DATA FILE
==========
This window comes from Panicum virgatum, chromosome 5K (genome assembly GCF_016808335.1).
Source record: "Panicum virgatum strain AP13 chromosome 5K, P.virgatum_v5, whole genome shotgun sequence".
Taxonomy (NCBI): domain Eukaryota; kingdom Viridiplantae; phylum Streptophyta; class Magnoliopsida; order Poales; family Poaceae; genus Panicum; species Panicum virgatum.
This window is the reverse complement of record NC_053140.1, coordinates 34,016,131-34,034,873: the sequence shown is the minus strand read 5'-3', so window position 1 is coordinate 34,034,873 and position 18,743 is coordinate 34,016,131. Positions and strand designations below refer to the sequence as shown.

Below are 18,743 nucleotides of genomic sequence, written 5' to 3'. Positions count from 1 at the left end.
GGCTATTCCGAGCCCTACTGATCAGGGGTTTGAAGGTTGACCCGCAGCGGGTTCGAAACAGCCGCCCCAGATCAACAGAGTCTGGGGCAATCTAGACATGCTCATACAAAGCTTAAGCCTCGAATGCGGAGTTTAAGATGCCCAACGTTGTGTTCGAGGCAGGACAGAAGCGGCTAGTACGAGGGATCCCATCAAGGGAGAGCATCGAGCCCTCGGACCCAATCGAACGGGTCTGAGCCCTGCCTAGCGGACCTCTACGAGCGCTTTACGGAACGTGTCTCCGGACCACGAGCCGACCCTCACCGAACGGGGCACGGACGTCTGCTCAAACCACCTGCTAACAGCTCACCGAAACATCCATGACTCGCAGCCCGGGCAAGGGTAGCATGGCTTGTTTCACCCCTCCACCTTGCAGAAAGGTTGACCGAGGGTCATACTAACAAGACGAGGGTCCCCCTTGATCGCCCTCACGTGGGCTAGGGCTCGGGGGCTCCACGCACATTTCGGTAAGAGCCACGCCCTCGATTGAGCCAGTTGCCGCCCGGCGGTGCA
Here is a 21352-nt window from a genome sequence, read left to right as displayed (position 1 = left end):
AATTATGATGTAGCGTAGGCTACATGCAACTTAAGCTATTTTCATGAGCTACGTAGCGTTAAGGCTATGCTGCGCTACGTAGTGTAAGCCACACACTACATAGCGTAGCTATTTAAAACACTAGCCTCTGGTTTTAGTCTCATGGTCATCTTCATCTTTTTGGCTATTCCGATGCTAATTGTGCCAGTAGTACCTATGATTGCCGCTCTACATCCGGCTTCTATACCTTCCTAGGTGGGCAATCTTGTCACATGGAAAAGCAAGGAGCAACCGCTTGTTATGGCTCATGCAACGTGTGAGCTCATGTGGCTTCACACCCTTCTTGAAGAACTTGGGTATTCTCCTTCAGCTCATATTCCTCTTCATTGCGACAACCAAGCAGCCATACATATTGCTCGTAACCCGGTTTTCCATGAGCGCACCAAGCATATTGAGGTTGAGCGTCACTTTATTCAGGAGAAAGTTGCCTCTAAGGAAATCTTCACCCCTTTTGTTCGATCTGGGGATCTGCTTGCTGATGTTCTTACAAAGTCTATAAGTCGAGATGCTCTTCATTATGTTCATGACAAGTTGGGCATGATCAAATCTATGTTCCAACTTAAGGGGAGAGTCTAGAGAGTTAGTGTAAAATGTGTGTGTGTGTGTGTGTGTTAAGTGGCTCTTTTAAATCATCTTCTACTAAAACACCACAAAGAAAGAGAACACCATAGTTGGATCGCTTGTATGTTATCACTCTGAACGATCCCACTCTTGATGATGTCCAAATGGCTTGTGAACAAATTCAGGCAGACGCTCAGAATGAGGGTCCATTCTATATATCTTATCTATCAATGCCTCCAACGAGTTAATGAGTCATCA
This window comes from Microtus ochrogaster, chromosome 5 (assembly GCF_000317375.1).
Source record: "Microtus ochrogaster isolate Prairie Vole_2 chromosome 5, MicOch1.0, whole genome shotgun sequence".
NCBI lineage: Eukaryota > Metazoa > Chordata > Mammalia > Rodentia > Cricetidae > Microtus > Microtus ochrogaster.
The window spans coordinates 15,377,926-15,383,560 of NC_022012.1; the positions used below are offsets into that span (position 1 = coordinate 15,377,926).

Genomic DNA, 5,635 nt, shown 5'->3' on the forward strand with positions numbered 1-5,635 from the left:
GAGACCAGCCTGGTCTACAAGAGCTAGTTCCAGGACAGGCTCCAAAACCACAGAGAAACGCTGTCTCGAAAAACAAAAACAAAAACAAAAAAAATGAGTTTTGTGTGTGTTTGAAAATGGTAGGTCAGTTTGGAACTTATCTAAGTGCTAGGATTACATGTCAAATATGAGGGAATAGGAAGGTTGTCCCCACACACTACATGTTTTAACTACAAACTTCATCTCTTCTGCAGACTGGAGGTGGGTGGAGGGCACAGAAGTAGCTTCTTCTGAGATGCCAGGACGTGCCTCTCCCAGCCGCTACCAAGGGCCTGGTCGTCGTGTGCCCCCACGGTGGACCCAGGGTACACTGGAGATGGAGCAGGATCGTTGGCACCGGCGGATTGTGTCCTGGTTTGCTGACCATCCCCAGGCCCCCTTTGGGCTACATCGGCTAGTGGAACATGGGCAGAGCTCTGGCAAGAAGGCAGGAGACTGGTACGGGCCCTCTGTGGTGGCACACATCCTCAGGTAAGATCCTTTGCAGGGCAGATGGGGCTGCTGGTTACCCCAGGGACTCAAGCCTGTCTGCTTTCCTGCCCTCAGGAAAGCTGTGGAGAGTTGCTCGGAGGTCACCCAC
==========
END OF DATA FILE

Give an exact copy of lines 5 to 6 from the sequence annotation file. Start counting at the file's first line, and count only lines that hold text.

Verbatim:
Below are 18,743 nucleotides of genomic sequence, written 5' to 3'. Positions count from 1 at the left end.
GGCTATTCCGAGCCCTACTGATCAGGGGTTTGAAGGTTGACCCGCAGCGGGTTCGAAACAGCCGCCCCAGATCAACAGAGTCTGGGGCAATCTAGACATGCTCATACAAAGCTTAAGCCTCGAATGCGGAGTTTAAGATGCCCAACGTTGTGTTCGAGGCAGGACAGAAGCGGCTAGTACGAGGGATCCCATCAAGGGAGAGCATCGAGCCCTCGGACCCAATCGAACGGGTCTGAGCCCTGCCTAGCGGACCTCTACGAGCGCTTTACGGAACGTGTCTCCGGACCACGAGCCGACCCTCACCGAACGGGGCACGGACGTCTGCTCAAACCACCTGCTAACAGCTCACCGAAACATCCATGACTCGCAGCCCGGGCAAGGGTAGCATGGCTTGTTTCACCCCTCCACCTTGCAGAAAGGTTGACCGAGGGTCATACTAACAAGACGAGGGTCCCCCTTGATCGCCCTCACGTGGGCTAGGGCTCGGGGGCTCCACGCACATTTCGGTAAGAGCCACGCCCTCGATTGAGCCAGTTGCCGCCCGGCGGTGCA